History will be made at Twickenham on Saturday whoever wins.
It should be a gripping battle for the William Webb Ellis Cup at South West London's sporting coliseum too, rather than an autumnal stroll in the park for holders and clearcut World No.1s New Zealand.
Australia, who are 9-4 outsiders to lift the trophy and 5-2 to prevail in 80 minutes, are at full-strength and have seemingly cast aside their longstanding scrum demons.
Wallabies Backrowers David Pocock and Michael Hooper have been wonderful all tournament at the breakdown and at the rolling maul. And they got a first win over New Zealand in four years in August after two draws was the nearest they had got in the ten meetings that begun with the 2011 semi-final. Head coach Michael Cheika and his Gold and Green-clad squad now know they can slay the mighty All Blacks beast.
However, New Zealand should still prevail to become the first side to defend their crown (4-11 to do so and 4-9 to do so without the need of extra-time) and cement the places of Richie McCaw and Dan Carter in the pantheon of the game’s legends.
On Sunday, there was an element of gift-wrapped early and late supremacy over Argentina for Australia whereas last Saturday the All Blacks were stretched from start to finish by both South Africa and the monsoon-like conditions. And while arguably getting the better of the officiating too, the Kiwis showed their steel in overcoming a half-time deficit and then stealing a late lineout throw aimed at Springbok great Victor Matfield to preserve their lead.
The Wallabies' wobble against Scotland in the quarter-final was also more pronounced than New Zealand's troubles against Argentina in their pool opener. And while the Aussies stunned England and stonewalled Wales in the group stage, England's heads were already in a spin because of their loss to the Dragons and Wales suffered from a bout of 'white line fever'.
New Zealand have gone from doing no more than necessary in their last three Pool C games to destroying France in their Cardiff quarter-final with an amazing all-round effort and back to focused, controlled aggression against South Africa.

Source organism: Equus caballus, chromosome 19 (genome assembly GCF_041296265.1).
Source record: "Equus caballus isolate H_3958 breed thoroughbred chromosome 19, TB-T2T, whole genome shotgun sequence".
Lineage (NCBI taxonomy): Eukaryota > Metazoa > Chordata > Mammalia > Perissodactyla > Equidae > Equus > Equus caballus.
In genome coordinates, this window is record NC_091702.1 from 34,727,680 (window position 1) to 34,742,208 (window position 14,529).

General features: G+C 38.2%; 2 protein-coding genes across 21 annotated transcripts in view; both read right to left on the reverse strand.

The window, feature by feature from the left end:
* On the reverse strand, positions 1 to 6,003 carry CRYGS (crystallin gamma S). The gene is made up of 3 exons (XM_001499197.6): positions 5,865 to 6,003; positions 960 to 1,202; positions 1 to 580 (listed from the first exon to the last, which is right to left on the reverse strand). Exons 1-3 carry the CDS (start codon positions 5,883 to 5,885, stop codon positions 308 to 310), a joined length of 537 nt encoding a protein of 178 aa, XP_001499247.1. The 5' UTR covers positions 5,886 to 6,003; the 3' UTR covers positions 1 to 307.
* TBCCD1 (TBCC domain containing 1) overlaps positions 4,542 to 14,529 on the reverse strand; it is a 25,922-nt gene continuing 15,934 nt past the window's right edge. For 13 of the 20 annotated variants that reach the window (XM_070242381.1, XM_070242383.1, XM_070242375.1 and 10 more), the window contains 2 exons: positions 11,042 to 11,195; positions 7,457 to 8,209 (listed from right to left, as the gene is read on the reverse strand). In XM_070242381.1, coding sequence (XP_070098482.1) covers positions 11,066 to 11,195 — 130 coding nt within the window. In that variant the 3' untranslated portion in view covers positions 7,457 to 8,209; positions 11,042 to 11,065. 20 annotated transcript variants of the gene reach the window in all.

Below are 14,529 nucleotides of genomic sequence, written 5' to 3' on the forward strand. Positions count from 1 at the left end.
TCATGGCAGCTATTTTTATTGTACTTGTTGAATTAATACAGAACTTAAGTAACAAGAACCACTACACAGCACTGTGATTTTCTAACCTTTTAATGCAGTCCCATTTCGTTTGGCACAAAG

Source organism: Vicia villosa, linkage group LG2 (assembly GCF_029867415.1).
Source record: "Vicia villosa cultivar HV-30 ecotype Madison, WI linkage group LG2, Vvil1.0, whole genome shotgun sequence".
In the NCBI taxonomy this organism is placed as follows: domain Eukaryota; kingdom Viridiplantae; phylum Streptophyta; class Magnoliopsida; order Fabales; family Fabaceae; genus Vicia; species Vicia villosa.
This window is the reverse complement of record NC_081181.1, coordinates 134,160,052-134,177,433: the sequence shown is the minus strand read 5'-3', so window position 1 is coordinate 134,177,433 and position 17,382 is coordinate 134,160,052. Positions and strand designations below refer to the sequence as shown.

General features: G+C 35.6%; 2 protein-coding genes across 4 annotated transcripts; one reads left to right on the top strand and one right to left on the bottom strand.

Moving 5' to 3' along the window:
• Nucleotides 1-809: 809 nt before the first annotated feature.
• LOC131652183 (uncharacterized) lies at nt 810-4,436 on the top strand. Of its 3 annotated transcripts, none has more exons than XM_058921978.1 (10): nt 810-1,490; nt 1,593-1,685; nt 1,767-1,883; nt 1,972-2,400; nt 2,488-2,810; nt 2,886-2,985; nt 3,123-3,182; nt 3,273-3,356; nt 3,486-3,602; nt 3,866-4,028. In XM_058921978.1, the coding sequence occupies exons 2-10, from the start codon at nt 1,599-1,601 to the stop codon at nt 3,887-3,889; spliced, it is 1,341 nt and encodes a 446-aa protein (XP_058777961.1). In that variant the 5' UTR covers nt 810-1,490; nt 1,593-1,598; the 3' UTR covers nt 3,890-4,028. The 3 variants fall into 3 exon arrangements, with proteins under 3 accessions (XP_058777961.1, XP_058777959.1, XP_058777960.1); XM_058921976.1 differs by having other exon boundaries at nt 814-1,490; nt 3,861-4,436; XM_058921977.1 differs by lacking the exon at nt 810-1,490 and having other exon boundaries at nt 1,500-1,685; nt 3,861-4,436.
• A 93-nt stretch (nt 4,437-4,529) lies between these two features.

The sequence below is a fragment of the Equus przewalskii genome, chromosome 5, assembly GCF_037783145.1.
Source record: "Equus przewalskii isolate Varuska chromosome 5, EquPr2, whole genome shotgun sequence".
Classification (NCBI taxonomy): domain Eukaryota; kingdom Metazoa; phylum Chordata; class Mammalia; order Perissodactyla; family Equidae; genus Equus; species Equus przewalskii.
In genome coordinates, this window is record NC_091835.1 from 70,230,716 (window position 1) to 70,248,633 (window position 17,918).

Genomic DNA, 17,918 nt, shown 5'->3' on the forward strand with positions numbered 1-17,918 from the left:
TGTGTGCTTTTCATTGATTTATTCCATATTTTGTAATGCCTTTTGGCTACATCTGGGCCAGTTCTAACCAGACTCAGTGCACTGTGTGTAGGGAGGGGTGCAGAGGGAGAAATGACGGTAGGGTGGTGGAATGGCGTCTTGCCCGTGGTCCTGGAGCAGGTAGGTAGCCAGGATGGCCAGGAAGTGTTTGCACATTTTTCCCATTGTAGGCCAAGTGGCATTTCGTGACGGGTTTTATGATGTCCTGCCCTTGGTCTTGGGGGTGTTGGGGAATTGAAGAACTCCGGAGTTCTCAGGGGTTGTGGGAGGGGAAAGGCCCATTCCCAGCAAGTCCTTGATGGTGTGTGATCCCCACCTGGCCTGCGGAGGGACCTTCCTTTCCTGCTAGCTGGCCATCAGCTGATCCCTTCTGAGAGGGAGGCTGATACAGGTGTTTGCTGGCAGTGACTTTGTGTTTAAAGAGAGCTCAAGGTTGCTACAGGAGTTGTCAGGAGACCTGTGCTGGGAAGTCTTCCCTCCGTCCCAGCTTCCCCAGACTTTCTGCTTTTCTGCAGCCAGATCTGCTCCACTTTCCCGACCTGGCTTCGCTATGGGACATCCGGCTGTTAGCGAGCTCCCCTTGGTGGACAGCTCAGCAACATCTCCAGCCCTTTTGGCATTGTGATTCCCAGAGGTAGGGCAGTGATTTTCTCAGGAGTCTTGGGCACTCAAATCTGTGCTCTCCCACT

The Wallabies with a handicap start of six is tempting, and extra-time like in 1995 and 2003 is a runner but the All Blacks to win by a margin of between one and 12 points at 13-8 still appears the best result-orientated bet.
There won't have been any talk of wide-margin wins in the Kiwi camp all week even though they trust their skills to come good under pressure. The talk will have been about trying to minimise penalties for leaving ball-carriers isolated and trying to eliminate indiscipline such as Jerome Kaino's yellow card for kicking the ball into touch from an offside position against South Africa.
And the talk will have been about a tough encounter like their 8-7 win over France in the Auckland final four years rather than the 20-6 semi-final success over a fatigued and frazzled Wallabies outfit. They will be expecting this Australia's equally buzzing backline to prosper if they kick wastefully, turn over ball or allow the Aussie set-piece to function.
In the seven previous finals, points and tries have tended to be few and far between. In 1987 New Zealand beat France 29-9 (four tries) and in 1999 Australia beat Les Bleus 35-12 (three tries) but each of the five other finals contained 29 points or less and two or fewer tries.
However, that doesn't mean that there aren't three attractively priced anytime tryscorer bets away from wonderful wingers Julian Savea, Nehe Milner-Skudder, Adam Ashley-Cooper and Drew Mitchell.
All Blacks inside centre Ma'a Nonu. at 4-1, has been breaking the gainline relentlessly this tournament and he has 10 tries in 23 outings against Australia. Two of All Blacks Hooker Dane Coles" five Test tries in the last year have come against Australia. And 13-2 Coles has been hanging around out wide as a supplementary winger all tournament.
While if the game has broken up completely or still needs a decisive moment then you can guarantee that 5-1 Sonny Bill Williams will be off the All Blacks' bench and at the heart of the action. His arrival was the catalyst for their beating of Argentina with his one-handed offloads and on the shoulder line-running, and he looks primed for a prize cameo.